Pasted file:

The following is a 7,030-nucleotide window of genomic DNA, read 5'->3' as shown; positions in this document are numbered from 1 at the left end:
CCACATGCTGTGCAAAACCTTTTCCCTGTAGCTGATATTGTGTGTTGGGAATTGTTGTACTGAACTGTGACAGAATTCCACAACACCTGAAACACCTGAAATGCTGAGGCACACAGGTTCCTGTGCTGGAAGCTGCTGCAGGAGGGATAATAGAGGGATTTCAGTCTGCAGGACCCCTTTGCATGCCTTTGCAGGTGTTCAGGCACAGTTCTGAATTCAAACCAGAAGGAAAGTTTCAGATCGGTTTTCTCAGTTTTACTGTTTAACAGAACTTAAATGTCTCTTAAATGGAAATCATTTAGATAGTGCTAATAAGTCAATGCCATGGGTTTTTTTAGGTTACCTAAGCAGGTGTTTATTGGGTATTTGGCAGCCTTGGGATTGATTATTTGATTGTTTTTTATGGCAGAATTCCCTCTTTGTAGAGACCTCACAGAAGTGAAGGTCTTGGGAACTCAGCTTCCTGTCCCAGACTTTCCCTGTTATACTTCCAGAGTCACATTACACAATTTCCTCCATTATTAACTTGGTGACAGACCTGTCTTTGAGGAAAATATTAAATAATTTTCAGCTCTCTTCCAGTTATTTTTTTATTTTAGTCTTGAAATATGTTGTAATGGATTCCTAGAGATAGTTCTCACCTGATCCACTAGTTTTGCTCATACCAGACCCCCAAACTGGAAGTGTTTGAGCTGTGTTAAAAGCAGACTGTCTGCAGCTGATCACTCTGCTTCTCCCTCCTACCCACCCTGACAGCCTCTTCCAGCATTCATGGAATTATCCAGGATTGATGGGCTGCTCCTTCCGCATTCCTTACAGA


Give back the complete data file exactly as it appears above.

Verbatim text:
The following is a 7,030-nucleotide window of genomic DNA, read 5'->3' as shown; positions in this document are numbered from 1 at the left end:
CCACATGCTGTGCAAAACCTTTTCCCTGTAGCTGATATTGTGTGTTGGGAATTGTTGTACTGAACTGTGACAGAATTCCACAACACCTGAAACACCTGAAATGCTGAGGCACACAGGTTCCTGTGCTGGAAGCTGCTGCAGGAGGGATAATAGAGGGATTTCAGTCTGCAGGACCCCTTTGCATGCCTTTGCAGGTGTTCAGGCACAGTTCTGAATTCAAACCAGAAGGAAAGTTTCAGATCGGTTTTCTCAGTTTTACTGTTTAACAGAACTTAAATGTCTCTTAAATGGAAATCATTTAGATAGTGCTAATAAGTCAATGCCATGGGTTTTTTTAGGTTACCTAAGCAGGTGTTTATTGGGTATTTGGCAGCCTTGGGATTGATTATTTGATTGTTTTTTATGGCAGAATTCCCTCTTTGTAGAGACCTCACAGAAGTGAAGGTCTTGGGAACTCAGCTTCCTGTCCCAGACTTTCCCTGTTATACTTCCAGAGTCACATTACACAATTTCCTCCATTATTAACTTGGTGACAGACCTGTCTTTGAGGAAAATATTAAATAATTTTCAGCTCTCTTCCAGTTATTTTTTTATTTTAGTCTTGAAATATGTTGTAATGGATTCCTAGAGATAGTTCTCACCTGATCCACTAGTTTTGCTCATACCAGACCCCCAAACTGGAAGTGTTTGAGCTGTGTTAAAAGCAGACTGTCTGCAGCTGATCACTCTGCTTCTCCCTCCTACCCACCCTGACAGCCTCTTCCAGCATTCATGGAATTATCCAGGATTGATGGGCTGCTCCTTCCGCATTCCTTACAGA